Martial Law Flag “Pursuant to 4 U.S.C. Chapter 1, §§ 1,2,& 3; Executive Order 10834, August 21, 1959; 24 F.R. 6865; a military flag is a flag that resembles the regular flag of the United States, except that it has a YELLOW FRINGE border on three sides. The President of the United States designates this deviation from the regular flag, by executive order, and in his capacity as Commander-in-Chief of the military. The placing of a fringe on the national flag, the dimensions of the flag and the arrangement of the stars in the union are matters of detail not controlled by statute, but are within the discretion of the President as Commander-in-Chief of the Army and Navy.” 34 Ops. Atty. Gen. 83.
President Dwight David Eisenhower, by Executive Order No. 10834, signed on August 21, 1959 and printed in the Federal Register at 24 F.R. 6865, pursuant to law, stated, purportedly that: “A military flag is a flag that resembles the regular flag of the United states, except that it has a yellow fringe border on three sides.”
FLAG Martial law; The use of such a fringe is prescribed in current Army Regulation no. 260-10. 34 Ops. Atty. Gen. 483, 485.
Any courtroom that displays such a flag behind the Judge is a military courtroom which is operating under military law and not constitutional law, or common law, or civil law, or statute law.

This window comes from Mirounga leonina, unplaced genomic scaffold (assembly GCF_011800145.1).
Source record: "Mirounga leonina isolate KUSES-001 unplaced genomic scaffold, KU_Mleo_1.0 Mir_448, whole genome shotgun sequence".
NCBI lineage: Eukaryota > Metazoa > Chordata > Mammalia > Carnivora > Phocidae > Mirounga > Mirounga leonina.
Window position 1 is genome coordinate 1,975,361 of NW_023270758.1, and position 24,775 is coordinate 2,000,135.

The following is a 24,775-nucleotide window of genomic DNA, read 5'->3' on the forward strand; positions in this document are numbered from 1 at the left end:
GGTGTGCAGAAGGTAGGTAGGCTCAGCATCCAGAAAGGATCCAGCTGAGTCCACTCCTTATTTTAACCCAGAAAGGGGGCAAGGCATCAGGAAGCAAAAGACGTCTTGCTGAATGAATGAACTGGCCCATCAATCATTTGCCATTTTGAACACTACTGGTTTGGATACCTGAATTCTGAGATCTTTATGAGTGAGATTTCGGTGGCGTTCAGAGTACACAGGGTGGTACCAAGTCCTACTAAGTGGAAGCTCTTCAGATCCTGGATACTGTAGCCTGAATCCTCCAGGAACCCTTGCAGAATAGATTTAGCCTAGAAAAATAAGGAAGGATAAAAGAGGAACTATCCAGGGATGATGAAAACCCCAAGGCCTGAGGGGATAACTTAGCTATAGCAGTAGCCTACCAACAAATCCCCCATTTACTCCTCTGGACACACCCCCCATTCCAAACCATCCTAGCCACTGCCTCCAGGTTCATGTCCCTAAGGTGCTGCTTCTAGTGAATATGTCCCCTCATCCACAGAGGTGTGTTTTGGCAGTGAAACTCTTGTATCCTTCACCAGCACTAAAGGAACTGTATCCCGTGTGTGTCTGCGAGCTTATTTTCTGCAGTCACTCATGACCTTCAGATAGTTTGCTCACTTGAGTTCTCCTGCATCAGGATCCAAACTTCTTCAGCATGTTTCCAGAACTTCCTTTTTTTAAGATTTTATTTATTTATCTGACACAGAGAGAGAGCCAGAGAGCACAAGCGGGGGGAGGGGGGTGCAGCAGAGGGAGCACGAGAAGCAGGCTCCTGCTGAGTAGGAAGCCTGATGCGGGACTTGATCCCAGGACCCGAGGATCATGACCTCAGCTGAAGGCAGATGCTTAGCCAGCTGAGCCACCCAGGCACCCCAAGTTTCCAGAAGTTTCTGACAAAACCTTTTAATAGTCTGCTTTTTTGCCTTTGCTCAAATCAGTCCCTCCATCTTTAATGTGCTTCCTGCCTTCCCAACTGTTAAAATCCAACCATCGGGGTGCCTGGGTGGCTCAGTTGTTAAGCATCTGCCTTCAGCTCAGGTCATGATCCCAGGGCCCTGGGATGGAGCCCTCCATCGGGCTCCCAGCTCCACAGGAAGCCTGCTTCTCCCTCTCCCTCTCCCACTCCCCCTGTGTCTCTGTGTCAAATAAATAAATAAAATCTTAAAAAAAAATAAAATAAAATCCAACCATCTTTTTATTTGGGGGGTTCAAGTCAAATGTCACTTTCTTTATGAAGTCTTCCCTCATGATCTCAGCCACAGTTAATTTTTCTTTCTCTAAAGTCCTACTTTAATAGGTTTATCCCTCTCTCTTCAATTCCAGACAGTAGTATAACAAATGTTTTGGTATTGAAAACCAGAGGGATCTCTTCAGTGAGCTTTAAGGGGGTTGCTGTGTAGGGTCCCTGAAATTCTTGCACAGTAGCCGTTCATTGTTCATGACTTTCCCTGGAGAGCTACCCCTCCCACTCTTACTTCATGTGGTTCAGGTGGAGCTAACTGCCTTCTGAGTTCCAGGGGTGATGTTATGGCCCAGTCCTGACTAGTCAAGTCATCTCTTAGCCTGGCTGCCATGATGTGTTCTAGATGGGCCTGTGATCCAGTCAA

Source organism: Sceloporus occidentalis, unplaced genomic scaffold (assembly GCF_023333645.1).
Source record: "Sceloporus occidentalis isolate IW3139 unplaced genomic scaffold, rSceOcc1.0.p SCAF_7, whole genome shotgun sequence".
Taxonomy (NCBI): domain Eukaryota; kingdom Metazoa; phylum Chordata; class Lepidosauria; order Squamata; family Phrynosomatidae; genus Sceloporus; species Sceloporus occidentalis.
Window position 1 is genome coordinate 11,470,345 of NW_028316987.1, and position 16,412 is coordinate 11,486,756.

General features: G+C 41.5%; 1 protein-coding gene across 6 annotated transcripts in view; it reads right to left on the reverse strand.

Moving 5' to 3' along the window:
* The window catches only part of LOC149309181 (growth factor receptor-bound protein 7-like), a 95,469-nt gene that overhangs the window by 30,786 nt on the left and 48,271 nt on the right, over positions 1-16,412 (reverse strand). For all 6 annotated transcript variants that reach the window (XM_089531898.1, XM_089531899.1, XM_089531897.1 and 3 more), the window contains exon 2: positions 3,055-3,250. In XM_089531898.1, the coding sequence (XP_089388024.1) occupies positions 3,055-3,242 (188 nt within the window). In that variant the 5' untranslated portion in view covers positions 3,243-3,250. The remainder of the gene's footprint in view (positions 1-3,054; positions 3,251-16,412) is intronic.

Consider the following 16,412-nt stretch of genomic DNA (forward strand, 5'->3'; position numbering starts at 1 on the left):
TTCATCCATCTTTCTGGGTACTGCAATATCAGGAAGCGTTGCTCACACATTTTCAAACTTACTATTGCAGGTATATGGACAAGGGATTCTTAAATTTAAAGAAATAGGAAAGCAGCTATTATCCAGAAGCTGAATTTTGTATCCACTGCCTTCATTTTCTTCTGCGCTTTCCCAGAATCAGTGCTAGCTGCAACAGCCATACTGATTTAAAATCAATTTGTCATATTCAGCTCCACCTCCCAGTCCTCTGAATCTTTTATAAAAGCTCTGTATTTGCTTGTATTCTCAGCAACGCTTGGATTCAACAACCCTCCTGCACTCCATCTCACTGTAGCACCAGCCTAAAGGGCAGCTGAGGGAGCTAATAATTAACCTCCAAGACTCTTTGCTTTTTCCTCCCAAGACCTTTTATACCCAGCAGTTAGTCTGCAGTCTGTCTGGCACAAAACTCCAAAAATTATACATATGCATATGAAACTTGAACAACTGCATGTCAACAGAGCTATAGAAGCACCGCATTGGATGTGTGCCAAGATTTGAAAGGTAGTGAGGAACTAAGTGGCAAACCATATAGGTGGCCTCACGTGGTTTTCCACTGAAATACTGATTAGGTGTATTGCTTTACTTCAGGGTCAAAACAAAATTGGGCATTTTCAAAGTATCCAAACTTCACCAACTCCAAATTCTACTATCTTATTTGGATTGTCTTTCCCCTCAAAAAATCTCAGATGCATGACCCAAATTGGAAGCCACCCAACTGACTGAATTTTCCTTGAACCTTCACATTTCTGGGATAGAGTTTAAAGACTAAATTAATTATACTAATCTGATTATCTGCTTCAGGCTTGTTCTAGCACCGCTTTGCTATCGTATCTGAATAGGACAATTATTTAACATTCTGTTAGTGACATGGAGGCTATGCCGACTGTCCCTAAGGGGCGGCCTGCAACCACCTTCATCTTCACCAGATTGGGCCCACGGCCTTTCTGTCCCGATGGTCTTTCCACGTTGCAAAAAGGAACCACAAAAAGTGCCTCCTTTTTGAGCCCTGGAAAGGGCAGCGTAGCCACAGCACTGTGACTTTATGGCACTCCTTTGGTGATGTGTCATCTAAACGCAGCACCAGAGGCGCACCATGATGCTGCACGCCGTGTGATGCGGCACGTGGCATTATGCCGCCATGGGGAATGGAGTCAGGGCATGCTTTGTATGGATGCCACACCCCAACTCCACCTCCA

Title 4 U.S.C. Section 3 provides that anything added to the Title 4 USC, Sections 1,2 American Flag such as gold fringe MUTILATES the Flag and carries a one-year prison term. This is confirmed by the authority of Title 36 USC Section 176(g). The gold fringe is a fourth color and, purportedly, represents “color of the military law” jurisdiction and when placed on the Title 4 USC Sections 1,2 Flag, mutilates the Flag and suspends the Constitution. (Refer to Title 18 USC Section 242; see Black’s Law Dictionary).
As provided by Title 36 USC SECTION 173 and Army Regulation 840-10, chapter 2-1(b), the Flag of the united States of America is defined and described in Title 4 USC §§ 1,2. Civilians must use the Title 4 USC Sections 1,2 Flag (see Title 36 USC Section 173 and Army Regulation 840-10, chapters 2–7) and when military flags are displayed by Army Regulation 840-10, chapter 2, and Title 36 USC Section 175.
Patriot David Buess, United States